After a prolonged use of opioids, the body demands it more and more and gets accustomed to it. Continues consuming of these drugs is addictive, extremely damaging for health and an accidental overdose is a huge risk. Over time they stop giving a person the same effect as they did onset.

When the brain is used to drugs, its receptors become dependent on the drug in order to function. If the drug is cut out from the body, withdrawal symptoms appear in both physical and psychological form.

Many people get addicted to opioids without even realizing it, whilst using it to avoid withdrawal symptoms from another drug or pain. Sometimes only after the consuming of opioids stops and withdrawal symptoms set in, a person realizes they’re addicted.

Opioid withdrawal

Withdrawal symptoms don’t manifest the same way in each person and they differ mainly depending on the level of addiction. However, there is a general timeline that follows the process.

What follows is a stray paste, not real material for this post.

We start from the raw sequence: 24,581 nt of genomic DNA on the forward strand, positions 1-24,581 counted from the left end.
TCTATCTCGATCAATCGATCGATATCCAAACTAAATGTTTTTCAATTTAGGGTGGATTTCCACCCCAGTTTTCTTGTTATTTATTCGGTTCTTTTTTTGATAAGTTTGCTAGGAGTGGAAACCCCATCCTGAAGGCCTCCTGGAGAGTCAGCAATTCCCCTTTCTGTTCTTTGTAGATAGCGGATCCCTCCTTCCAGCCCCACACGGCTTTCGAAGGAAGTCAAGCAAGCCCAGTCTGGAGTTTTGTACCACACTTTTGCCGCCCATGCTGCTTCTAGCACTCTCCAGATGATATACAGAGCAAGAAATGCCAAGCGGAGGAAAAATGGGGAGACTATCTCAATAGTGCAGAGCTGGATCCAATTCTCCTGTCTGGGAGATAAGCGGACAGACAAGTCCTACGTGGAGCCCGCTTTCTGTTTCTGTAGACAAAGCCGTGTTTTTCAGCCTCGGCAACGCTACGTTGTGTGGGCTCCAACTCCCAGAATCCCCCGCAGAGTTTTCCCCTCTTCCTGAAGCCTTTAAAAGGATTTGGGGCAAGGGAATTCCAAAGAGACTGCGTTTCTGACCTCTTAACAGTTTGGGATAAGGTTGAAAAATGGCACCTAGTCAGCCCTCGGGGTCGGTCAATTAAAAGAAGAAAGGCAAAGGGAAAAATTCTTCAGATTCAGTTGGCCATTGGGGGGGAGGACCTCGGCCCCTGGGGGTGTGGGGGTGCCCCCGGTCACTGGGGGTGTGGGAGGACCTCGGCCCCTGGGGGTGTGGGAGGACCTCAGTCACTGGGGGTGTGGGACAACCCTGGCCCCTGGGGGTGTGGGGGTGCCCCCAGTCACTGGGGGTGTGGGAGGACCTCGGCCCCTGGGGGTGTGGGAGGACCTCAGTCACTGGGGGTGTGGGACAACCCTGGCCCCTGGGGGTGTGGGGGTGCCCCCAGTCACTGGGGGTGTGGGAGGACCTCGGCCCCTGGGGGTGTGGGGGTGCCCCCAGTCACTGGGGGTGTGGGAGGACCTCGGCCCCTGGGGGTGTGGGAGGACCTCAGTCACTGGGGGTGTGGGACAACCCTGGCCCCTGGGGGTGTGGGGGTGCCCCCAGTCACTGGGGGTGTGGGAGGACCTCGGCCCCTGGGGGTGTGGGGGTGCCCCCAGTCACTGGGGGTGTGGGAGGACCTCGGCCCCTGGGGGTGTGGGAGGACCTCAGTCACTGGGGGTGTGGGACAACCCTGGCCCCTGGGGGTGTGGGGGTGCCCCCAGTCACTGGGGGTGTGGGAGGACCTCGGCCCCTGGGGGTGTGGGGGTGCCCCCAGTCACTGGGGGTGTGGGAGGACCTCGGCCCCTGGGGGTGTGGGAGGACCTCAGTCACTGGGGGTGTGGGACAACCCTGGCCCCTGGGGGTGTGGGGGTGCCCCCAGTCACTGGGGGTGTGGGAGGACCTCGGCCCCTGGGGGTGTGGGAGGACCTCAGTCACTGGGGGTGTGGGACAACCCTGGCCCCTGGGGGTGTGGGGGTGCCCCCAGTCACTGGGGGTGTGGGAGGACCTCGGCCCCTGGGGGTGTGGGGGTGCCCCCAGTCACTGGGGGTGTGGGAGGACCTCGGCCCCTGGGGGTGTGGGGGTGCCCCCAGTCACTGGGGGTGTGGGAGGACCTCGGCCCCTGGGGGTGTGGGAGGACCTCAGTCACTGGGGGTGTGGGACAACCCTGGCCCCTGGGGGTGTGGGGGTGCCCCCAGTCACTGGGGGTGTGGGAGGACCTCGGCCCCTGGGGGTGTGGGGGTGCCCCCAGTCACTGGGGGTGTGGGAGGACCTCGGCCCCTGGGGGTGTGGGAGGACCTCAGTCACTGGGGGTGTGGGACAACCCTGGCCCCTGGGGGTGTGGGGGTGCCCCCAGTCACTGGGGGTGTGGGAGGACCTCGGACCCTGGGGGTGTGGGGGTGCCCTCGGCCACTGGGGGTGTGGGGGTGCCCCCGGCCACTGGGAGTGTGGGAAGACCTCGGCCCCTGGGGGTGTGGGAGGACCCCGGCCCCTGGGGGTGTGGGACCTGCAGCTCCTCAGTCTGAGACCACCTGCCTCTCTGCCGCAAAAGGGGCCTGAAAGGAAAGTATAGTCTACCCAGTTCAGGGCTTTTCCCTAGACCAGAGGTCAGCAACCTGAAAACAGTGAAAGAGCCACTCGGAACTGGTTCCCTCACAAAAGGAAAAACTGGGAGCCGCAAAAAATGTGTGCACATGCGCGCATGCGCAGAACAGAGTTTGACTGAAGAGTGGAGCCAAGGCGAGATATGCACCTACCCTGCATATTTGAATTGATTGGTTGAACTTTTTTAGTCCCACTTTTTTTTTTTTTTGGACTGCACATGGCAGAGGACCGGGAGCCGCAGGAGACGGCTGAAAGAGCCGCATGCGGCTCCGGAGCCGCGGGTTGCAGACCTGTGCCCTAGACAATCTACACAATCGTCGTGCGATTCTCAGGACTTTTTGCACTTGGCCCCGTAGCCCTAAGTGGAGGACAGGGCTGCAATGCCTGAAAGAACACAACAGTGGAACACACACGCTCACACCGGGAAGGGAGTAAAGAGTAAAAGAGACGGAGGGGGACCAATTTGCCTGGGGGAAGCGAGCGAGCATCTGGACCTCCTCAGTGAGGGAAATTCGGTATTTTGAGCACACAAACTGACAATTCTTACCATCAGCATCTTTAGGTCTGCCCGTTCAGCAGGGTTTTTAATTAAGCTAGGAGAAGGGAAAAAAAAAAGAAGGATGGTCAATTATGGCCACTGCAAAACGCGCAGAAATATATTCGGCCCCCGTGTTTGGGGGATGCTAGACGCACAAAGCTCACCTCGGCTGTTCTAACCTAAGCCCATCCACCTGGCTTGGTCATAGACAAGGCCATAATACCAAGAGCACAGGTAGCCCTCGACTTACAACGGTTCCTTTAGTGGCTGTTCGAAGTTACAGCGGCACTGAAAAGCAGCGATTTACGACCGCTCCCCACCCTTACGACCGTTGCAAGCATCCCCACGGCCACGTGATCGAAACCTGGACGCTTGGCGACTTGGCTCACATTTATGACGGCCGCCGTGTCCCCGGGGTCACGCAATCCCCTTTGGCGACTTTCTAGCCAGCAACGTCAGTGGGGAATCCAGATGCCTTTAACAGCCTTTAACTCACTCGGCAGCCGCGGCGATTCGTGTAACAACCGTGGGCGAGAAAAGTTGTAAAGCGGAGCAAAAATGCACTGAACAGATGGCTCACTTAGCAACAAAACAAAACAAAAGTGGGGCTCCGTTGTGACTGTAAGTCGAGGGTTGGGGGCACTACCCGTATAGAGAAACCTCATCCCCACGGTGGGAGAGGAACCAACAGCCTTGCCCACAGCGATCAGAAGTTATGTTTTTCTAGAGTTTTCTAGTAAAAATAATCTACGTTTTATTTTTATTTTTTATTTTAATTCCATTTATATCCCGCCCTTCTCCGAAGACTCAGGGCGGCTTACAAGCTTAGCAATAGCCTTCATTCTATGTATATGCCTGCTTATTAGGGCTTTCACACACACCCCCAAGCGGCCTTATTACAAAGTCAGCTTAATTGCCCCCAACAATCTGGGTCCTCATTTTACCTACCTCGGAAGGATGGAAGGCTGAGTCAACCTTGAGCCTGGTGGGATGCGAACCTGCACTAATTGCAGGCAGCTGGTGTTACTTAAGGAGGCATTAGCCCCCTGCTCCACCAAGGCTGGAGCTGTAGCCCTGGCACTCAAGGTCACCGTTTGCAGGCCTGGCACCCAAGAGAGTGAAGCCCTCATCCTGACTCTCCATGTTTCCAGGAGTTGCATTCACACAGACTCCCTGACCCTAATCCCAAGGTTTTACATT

The first 24 hours upon giving up the opioids, a person might experience anxiety, restlessness, muscle aches, teary eyes, excessive sweating, runny nose, insomnia and constant yawning.

After these onset symptoms come more severe ones that include nausea, vomiting, diarrhea, abdominal cramping, goose bumps on the skin, rapid heartbeat, high blood pressure, blurry vision and dilated pupils.

After 72 hours symptoms usually start improving and in a week person usually feel a lot better.

However, it is important to keep in mind that different drugs stay in the system for a different amount of time, which affect the process of withdrawal greatly. Meaning that with some drugs it will take longer for the withdrawal symptoms to start.

The full recovery requires professional help and it can take at least 6 months, during which a person still might feel the symptoms of withdrawals in smaller capacity. During this time it’s extremely important to be in touch with the heathcare provider.